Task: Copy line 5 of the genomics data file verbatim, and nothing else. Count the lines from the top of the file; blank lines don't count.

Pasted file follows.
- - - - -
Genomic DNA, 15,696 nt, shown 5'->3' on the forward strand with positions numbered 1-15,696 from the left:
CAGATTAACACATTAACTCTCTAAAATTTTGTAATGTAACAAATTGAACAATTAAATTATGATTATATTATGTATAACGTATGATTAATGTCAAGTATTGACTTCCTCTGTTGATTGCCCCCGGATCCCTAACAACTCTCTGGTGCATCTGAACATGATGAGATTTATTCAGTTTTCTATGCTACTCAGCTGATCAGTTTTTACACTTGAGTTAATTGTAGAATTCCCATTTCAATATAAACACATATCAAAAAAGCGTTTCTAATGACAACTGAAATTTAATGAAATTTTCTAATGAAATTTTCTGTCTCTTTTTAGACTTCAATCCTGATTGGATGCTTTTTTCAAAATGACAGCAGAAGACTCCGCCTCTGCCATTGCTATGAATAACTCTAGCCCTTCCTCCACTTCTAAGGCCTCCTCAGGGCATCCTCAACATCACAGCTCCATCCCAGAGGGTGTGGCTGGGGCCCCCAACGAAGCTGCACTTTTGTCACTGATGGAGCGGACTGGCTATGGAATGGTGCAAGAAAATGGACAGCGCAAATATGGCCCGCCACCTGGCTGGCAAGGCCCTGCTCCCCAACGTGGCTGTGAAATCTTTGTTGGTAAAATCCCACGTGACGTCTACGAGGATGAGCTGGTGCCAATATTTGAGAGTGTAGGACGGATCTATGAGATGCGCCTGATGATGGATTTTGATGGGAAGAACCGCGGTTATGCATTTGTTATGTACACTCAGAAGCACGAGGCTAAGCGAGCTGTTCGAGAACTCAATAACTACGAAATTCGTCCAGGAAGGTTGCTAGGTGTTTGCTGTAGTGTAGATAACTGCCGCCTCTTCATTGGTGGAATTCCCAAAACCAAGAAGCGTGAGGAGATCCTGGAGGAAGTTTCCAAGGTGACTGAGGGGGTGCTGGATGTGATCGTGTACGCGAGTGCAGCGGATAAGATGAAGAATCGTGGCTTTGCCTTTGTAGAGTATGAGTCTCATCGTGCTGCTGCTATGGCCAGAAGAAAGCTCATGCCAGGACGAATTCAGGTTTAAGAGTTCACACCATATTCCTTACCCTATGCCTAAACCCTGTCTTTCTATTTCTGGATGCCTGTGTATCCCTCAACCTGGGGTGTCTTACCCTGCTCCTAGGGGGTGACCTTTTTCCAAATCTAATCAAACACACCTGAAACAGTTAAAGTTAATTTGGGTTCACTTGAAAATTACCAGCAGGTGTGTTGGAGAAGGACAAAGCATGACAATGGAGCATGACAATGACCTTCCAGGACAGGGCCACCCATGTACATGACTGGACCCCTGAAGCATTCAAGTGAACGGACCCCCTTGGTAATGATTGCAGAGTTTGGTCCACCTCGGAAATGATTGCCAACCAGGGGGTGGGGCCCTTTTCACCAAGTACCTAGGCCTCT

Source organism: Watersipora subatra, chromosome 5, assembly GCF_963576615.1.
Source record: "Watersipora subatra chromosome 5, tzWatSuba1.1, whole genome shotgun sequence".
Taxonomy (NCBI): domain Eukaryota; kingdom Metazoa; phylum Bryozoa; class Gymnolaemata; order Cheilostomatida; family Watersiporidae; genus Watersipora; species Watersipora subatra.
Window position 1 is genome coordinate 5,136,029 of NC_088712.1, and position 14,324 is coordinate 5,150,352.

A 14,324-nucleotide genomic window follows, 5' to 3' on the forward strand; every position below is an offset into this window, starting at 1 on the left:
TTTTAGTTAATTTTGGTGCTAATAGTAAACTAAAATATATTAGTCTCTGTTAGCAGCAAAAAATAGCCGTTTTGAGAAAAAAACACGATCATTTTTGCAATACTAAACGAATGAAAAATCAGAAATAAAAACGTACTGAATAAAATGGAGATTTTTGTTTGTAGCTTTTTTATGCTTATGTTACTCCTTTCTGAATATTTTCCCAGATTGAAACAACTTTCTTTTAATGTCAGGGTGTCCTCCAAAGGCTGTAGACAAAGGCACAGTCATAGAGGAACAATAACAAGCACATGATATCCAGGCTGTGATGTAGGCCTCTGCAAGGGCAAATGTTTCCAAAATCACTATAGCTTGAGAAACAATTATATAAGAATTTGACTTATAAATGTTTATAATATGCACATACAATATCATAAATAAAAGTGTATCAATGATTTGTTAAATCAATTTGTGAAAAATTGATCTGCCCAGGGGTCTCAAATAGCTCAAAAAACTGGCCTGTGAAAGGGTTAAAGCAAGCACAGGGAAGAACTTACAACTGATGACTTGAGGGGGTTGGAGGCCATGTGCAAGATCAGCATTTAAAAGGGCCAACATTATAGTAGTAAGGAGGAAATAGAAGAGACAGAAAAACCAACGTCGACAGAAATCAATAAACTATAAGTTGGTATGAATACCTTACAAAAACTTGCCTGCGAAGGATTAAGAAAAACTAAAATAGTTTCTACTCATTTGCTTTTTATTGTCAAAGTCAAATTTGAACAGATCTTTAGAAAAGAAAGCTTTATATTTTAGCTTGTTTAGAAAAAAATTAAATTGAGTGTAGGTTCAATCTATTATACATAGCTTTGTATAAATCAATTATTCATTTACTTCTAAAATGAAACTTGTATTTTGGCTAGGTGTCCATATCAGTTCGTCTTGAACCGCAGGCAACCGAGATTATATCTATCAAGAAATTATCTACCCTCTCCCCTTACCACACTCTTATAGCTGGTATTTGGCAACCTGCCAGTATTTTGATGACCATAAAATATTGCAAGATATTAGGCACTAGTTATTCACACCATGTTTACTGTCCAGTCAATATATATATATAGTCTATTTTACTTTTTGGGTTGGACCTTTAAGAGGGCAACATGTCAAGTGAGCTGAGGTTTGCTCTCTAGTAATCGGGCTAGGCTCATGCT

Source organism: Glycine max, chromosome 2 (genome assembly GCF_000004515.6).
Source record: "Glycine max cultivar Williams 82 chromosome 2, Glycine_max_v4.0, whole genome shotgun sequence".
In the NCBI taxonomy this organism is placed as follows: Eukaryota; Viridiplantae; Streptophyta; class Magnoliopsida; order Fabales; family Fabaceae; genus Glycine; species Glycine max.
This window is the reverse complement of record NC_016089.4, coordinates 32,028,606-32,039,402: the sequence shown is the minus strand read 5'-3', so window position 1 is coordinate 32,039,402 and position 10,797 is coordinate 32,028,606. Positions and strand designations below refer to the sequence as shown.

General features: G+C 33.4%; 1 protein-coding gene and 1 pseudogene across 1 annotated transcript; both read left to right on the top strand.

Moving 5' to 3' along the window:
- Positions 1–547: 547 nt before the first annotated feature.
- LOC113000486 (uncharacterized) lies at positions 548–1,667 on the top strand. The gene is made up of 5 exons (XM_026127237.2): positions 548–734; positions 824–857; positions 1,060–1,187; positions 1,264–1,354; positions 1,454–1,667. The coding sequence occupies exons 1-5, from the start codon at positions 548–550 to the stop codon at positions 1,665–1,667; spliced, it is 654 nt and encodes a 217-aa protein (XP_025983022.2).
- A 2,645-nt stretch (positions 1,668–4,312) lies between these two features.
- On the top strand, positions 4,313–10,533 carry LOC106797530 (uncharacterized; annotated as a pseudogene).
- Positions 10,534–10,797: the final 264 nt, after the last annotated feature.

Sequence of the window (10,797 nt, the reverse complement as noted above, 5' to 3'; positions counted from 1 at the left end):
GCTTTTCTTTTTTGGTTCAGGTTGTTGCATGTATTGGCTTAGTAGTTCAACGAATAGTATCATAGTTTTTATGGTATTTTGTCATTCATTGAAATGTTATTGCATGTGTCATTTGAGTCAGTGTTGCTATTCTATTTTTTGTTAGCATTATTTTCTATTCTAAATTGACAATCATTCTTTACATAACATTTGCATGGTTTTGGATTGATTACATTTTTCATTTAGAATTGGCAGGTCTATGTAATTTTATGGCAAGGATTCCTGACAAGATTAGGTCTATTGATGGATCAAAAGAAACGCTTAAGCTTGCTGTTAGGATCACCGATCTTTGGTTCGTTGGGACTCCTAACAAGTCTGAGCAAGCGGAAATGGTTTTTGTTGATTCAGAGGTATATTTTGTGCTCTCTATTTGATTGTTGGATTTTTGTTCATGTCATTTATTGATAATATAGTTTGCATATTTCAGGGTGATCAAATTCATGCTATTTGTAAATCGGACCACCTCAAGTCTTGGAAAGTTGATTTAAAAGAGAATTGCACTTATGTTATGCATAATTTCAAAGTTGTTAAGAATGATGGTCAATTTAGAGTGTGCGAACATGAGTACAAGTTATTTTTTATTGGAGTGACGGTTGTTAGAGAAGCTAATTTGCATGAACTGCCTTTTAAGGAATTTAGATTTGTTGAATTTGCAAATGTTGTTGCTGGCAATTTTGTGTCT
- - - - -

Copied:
Taxonomy (NCBI): domain Eukaryota; kingdom Metazoa; phylum Bryozoa; class Gymnolaemata; order Cheilostomatida; family Watersiporidae; genus Watersipora; species Watersipora subatra.